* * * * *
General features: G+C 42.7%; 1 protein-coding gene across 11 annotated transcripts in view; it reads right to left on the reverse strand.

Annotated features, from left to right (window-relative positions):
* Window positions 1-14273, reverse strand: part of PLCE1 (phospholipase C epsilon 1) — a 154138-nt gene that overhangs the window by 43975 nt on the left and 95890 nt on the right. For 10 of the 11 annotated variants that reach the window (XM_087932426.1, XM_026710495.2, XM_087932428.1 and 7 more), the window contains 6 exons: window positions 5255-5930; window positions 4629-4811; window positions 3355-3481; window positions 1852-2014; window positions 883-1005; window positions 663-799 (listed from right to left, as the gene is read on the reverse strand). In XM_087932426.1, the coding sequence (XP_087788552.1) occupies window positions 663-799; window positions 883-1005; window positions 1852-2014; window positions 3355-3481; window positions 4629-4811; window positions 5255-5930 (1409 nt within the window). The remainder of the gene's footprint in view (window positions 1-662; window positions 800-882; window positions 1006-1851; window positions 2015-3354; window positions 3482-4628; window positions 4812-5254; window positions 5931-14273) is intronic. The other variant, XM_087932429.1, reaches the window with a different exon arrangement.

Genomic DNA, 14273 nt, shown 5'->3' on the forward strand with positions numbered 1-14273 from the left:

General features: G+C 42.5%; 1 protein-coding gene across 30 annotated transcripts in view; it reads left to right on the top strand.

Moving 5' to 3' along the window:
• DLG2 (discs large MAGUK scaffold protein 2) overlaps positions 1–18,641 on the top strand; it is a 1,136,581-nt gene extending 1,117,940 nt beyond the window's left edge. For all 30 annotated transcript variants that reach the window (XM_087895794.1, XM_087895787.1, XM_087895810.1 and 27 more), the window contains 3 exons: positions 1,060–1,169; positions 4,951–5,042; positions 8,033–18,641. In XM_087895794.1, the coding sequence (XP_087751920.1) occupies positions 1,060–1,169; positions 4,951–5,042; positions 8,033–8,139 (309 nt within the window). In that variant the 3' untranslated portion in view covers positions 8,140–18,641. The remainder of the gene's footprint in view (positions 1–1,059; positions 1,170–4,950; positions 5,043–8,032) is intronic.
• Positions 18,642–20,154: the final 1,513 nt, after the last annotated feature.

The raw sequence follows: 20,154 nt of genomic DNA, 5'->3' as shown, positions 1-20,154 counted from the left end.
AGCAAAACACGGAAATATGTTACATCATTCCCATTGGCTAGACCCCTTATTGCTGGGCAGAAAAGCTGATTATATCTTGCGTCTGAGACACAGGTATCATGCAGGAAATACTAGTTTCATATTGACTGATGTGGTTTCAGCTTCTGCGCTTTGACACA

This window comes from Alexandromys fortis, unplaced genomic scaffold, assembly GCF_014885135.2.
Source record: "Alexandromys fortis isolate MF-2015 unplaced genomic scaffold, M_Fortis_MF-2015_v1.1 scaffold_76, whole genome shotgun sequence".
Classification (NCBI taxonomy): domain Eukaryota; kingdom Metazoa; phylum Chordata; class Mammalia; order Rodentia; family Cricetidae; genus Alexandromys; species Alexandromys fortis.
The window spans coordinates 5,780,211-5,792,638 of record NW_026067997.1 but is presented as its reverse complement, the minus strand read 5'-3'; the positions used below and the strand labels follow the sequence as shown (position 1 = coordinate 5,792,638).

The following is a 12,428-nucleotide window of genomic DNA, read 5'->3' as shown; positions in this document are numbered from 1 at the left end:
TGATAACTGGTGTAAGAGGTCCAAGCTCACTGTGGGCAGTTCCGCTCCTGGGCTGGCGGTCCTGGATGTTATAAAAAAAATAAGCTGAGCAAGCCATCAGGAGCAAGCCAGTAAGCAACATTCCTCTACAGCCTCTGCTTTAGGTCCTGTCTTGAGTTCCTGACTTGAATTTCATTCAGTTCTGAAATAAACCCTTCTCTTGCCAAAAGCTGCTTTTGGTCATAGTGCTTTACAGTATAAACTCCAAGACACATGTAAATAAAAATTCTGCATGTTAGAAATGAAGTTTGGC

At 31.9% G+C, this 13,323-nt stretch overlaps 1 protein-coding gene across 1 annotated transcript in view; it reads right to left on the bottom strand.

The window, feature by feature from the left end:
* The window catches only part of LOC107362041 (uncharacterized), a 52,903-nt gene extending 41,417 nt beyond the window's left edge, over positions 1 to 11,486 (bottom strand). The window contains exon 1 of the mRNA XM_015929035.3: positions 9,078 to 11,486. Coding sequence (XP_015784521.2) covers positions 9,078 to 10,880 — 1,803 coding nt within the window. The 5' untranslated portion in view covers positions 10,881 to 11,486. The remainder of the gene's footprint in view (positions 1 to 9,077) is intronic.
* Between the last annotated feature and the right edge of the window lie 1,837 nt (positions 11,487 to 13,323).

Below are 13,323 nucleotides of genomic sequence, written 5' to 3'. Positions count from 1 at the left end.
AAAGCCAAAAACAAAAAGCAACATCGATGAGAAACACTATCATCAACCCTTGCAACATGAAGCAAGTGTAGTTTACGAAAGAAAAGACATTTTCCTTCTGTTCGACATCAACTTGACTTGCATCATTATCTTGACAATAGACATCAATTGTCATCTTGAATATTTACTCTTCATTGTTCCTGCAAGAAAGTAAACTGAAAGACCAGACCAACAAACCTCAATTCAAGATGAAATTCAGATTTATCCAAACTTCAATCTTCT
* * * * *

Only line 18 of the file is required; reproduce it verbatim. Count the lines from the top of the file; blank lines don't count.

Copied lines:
The window, feature by feature from the left end: